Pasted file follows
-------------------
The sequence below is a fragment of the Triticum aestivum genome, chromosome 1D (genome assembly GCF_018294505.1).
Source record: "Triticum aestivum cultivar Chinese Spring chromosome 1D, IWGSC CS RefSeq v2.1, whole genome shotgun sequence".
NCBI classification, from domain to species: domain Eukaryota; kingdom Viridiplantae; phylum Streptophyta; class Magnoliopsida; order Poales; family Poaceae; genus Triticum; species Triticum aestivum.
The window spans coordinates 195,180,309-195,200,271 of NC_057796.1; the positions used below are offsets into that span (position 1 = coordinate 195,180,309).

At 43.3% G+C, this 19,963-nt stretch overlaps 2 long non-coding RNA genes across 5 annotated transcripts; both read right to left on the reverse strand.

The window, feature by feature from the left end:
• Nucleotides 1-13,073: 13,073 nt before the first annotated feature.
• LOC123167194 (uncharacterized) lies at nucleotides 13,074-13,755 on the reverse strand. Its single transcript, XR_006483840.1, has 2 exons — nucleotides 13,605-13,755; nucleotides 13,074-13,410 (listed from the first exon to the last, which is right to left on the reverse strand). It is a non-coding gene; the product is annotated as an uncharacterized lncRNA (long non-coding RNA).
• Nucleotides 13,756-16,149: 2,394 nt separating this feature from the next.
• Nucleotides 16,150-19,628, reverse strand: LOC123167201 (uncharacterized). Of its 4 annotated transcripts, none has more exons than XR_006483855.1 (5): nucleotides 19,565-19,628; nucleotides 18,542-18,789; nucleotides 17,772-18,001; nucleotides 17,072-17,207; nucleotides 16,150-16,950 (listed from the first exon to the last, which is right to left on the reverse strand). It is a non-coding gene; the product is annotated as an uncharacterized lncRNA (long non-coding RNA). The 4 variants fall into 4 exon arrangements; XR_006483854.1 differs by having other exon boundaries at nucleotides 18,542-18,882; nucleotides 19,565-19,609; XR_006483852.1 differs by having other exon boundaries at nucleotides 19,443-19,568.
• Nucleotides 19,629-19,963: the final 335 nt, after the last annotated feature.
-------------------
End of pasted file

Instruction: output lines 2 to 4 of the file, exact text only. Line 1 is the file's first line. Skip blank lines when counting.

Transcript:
Source record: "Triticum aestivum cultivar Chinese Spring chromosome 1D, IWGSC CS RefSeq v2.1, whole genome shotgun sequence".
NCBI classification, from domain to species: domain Eukaryota; kingdom Viridiplantae; phylum Streptophyta; class Magnoliopsida; order Poales; family Poaceae; genus Triticum; species Triticum aestivum.
The window spans coordinates 195,180,309-195,200,271 of NC_057796.1; the positions used below are offsets into that span (position 1 = coordinate 195,180,309).